This example is just the tip of the proverbial iceberg with Big Data though. Literally any decision that a company must make can potentially be improved by using Big Data assuming that the data in question is available and can be analyzed. Everything from which employees are the most productive to which patients in a hospital are the most likely to contract an infection can be forecast using Big Data.
Now, of course, the quality of the forecasts or decisions made based on the data gathered are only as good as the data itself and the person analyzing the data, but nonetheless, the potential uses for Big Data are significant enough that most major companies are looking at ways to use the new technology. Consulting firm McKinsey sees Big Data as a foundation technology for some of the biggest innovation trends coming down the pipeline in the future, and believes the technology will be critical to the US economy in the future. The NY Times suggested a similar point in a recent piece.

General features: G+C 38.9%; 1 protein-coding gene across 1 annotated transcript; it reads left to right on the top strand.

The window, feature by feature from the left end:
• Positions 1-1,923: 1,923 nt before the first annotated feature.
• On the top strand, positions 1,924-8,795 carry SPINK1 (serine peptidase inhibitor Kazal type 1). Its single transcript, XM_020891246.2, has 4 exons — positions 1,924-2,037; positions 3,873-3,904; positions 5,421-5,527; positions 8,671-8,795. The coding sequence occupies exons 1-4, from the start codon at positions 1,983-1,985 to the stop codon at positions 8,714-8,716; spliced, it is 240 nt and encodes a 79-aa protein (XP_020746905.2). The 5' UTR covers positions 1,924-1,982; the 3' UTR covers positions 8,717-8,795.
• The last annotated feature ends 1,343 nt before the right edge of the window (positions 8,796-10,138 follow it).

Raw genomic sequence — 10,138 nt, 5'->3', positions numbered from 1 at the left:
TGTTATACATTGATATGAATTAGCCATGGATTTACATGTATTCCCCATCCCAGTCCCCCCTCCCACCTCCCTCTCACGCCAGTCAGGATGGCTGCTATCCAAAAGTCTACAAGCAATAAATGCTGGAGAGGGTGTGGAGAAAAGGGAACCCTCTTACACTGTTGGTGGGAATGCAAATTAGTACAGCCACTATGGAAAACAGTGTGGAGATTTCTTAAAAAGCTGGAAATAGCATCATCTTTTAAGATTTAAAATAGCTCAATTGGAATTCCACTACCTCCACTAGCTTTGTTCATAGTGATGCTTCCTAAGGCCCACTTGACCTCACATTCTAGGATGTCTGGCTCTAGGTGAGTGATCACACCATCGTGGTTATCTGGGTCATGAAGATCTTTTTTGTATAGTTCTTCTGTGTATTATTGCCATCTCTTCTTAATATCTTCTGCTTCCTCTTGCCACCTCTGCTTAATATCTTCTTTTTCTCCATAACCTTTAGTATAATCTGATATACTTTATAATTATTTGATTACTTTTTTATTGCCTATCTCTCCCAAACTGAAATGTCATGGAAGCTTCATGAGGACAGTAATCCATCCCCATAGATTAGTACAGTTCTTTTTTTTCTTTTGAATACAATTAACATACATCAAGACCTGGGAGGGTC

With that basic overview in mind, it should not be surprising when I say that many different companies are pursuing the Big Data area with a vengeance. Heading the list are technology behemoths IBM (IBM), EMC (EMC), Oracle (ORCL), Hewlett-Packard (HPQ), and Microsoft (MSFT). IBM and HP are both big competitors in the hardware field offering servers that are designed to help firms with data analysis. IBM is one of the leaders in the area with cutting edge research projects like its famous Jeopardy playing-computer Watson using Big Data based technology. IBM has been promoting its Power servers as an affordable option for firms looking to start doing data collection and analysis. These IBM servers compete against other servers from the likes of HP which run on Intel (INTC) chips and are less versatile than IBM's machines, but arguably are more standard for use with Hadoop applications.